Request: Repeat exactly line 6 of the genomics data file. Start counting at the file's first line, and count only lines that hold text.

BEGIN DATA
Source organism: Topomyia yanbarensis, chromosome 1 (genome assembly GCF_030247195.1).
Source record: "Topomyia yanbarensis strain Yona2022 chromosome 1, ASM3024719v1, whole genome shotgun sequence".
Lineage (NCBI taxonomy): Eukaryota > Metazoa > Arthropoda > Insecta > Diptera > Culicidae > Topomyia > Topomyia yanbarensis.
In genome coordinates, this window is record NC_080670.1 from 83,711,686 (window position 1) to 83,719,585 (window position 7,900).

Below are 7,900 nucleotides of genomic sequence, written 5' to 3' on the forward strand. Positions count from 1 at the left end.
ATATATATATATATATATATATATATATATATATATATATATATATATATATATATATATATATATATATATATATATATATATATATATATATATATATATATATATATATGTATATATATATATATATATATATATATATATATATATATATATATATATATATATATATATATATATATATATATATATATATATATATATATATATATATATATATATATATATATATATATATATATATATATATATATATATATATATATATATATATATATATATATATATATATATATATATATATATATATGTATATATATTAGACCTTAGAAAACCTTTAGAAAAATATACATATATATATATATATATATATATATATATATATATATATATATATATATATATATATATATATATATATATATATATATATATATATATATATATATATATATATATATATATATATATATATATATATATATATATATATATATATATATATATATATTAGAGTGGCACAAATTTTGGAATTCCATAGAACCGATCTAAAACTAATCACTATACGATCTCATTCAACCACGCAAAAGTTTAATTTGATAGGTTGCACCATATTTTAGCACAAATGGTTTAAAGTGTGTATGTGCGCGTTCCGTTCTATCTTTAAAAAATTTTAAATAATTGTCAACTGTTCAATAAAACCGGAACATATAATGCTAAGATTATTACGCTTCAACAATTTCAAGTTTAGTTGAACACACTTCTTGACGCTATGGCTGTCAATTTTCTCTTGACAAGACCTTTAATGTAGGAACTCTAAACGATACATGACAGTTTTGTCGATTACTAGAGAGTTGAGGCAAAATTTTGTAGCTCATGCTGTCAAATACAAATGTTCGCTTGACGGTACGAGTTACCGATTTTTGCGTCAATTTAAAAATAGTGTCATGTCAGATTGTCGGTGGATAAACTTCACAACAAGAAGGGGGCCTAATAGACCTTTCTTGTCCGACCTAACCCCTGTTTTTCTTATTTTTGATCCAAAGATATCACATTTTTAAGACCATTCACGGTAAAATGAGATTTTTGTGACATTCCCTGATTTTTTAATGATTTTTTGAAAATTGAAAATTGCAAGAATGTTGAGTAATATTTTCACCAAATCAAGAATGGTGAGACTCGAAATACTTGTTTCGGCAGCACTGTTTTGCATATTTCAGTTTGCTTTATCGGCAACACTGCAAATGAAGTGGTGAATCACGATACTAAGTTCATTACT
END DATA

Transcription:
ATATATATATATATATATATATATATATATATATATATATATATATATATATATATATATATATATATATATATATATATATATATATATATATATATATATATATATATATGTATATATATATATATATATATATATATATATATATATATATATATATATATATATATATATATATATATATATATATATATATATATATATATATATATATATATATATATATATATATATATATATATATATATATATATATATATATATATATATATATATATATATATATATATATATATATATATATATATATGTATATATATTAGACCTTAGAAAACCTTTAGAAAAATATACATATATATATATATATATATATATATATATATATATATATATATATATATATATATATATATATATATATATATATATATATATATATATATATATATATATATATATATATATATATATATATATATATATATATATATATATATATATATATATATATTAGAGTGGCACAAATTTTGGAATTCCATAGAACCGATCTAAAACTAATCACTATACGATCTCATTCAACCACGCAAAAGTTTAATTTGATAGGTTGCACCATATTTTAGCACAAATGGTTTAAAGTGTGTATGTGCGCGTTCCGTTCTATCTTTAAAAAATTTTAAATAATTGTCAACTGTTCAATAAAACCGGAACATATAATGCTAAGATTATTACGCTTCAACAATTTCAAGTTTAGTTGAACACACTTCTTGACGCTATGGCTGTCAATTTTCTCTTGACAAGACCTTTAATGTAGGAACTCTAAACGATACATGACAGTTTTGTCGATTACTAGAGAGTTGAGGCAAAATTTTGTAGCTCATGCTGTCAAATACAAATGTTCGCTTGACGGTACGAGTTACCGATTTTTGCGTCAATTTAAAAATAGTGTCATGTCAGATTGTCGGTGGATAAACTTCACAACAAGAAGGGGGCCTAATAGACCTTTCTTGTCCGACCTAACCCCTGTTTTTCTTATTTTTGATCCAAAGATATCACATTTTTAAGACCATTCACGGTAAAATGAGATTTTTGTGACATTCCCTGATTTTTTAATGATTTTTTGAAAATTGAAAATTGCAAGAATGTTGAGTAATATTTTCACCAAATCAAGAATGGTGAGACTCGAAATACTTGTTTCGGCAGCACTGTTTTGCATATTTCAGTTTGCTTTATCGGCAACACTGCAAATGAAGTGGTGAATCACGATACTAAGTTCATTACT